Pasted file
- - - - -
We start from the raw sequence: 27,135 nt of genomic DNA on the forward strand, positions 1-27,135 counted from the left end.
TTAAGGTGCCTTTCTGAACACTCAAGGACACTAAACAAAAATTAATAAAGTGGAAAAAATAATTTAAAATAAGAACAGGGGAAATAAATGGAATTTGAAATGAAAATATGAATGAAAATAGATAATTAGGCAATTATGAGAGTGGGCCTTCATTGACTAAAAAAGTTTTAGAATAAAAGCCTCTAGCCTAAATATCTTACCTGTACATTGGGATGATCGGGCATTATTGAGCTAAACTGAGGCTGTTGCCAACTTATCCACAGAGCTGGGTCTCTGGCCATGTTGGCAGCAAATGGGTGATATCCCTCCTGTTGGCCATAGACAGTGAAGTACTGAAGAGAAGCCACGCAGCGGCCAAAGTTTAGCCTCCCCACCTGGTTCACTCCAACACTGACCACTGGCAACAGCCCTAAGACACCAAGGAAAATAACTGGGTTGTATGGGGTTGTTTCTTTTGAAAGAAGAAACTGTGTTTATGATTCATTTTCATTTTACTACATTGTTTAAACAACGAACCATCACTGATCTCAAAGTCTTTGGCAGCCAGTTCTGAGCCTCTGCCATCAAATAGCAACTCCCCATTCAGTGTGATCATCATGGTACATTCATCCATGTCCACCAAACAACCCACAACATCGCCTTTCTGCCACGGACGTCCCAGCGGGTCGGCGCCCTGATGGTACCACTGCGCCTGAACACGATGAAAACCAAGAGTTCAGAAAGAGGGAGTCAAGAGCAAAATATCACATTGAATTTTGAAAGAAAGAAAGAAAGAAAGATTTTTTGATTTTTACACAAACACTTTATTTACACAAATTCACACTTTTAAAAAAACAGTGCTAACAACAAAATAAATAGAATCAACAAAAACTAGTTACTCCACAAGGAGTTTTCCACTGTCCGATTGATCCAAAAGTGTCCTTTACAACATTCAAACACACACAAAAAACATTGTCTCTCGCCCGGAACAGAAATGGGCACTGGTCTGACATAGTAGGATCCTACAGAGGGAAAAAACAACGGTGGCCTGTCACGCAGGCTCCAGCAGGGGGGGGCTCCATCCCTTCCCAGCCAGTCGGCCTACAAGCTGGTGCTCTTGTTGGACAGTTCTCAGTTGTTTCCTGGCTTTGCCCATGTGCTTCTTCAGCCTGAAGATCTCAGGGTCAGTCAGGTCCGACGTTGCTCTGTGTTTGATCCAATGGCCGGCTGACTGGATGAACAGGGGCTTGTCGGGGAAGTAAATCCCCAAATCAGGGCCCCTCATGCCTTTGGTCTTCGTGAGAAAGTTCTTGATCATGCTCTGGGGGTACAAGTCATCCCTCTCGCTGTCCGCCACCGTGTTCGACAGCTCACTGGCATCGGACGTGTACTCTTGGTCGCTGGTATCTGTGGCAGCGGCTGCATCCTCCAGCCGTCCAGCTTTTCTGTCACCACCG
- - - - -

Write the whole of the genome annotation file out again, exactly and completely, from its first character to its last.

We start from the raw sequence: 27,135 nt of genomic DNA on the forward strand, positions 1-27,135 counted from the left end.
TTAAGGTGCCTTTCTGAACACTCAAGGACACTAAACAAAAATTAATAAAGTGGAAAAAATAATTTAAAATAAGAACAGGGGAAATAAATGGAATTTGAAATGAAAATATGAATGAAAATAGATAATTAGGCAATTATGAGAGTGGGCCTTCATTGACTAAAAAAGTTTTAGAATAAAAGCCTCTAGCCTAAATATCTTACCTGTACATTGGGATGATCGGGCATTATTGAGCTAAACTGAGGCTGTTGCCAACTTATCCACAGAGCTGGGTCTCTGGCCATGTTGGCAGCAAATGGGTGATATCCCTCCTGTTGGCCATAGACAGTGAAGTACTGAAGAGAAGCCACGCAGCGGCCAAAGTTTAGCCTCCCCACCTGGTTCACTCCAACACTGACCACTGGCAACAGCCCTAAGACACCAAGGAAAATAACTGGGTTGTATGGGGTTGTTTCTTTTGAAAGAAGAAACTGTGTTTATGATTCATTTTCATTTTACTACATTGTTTAAACAACGAACCATCACTGATCTCAAAGTCTTTGGCAGCCAGTTCTGAGCCTCTGCCATCAAATAGCAACTCCCCATTCAGTGTGATCATCATGGTACATTCATCCATGTCCACCAAACAACCCACAACATCGCCTTTCTGCCACGGACGTCCCAGCGGGTCGGCGCCCTGATGGTACCACTGCGCCTGAACACGATGAAAACCAAGAGTTCAGAAAGAGGGAGTCAAGAGCAAAATATCACATTGAATTTTGAAAGAAAGAAAGAAAGAAAGATTTTTTGATTTTTACACAAACACTTTATTTACACAAATTCACACTTTTAAAAAAACAGTGCTAACAACAAAATAAATAGAATCAACAAAAACTAGTTACTCCACAAGGAGTTTTCCACTGTCCGATTGATCCAAAAGTGTCCTTTACAACATTCAAACACACACAAAAAACATTGTCTCTCGCCCGGAACAGAAATGGGCACTGGTCTGACATAGTAGGATCCTACAGAGGGAAAAAACAACGGTGGCCTGTCACGCAGGCTCCAGCAGGGGGGGGCTCCATCCCTTCCCAGCCAGTCGGCCTACAAGCTGGTGCTCTTGTTGGACAGTTCTCAGTTGTTTCCTGGCTTTGCCCATGTGCTTCTTCAGCCTGAAGATCTCAGGGTCAGTCAGGTCCGACGTTGCTCTGTGTTTGATCCAATGGCCGGCTGACTGGATGAACAGGGGCTTGTCGGGGAAGTAAATCCCCAAATCAGGGCCCCTCATGCCTTTGGTCTTCGTGAGAAAGTTCTTGATCATGCTCTGGGGGTACAAGTCATCCCTCTCGCTGTCCGCCACCGTGTTCGACAGCTCACTGGCATCGGACGTGTACTCTTGGTCGCTGGTATCTGTGGCAGCGGCTGCATCCTCCAGCCGTCCAGCTTTTCTGTCACCACCG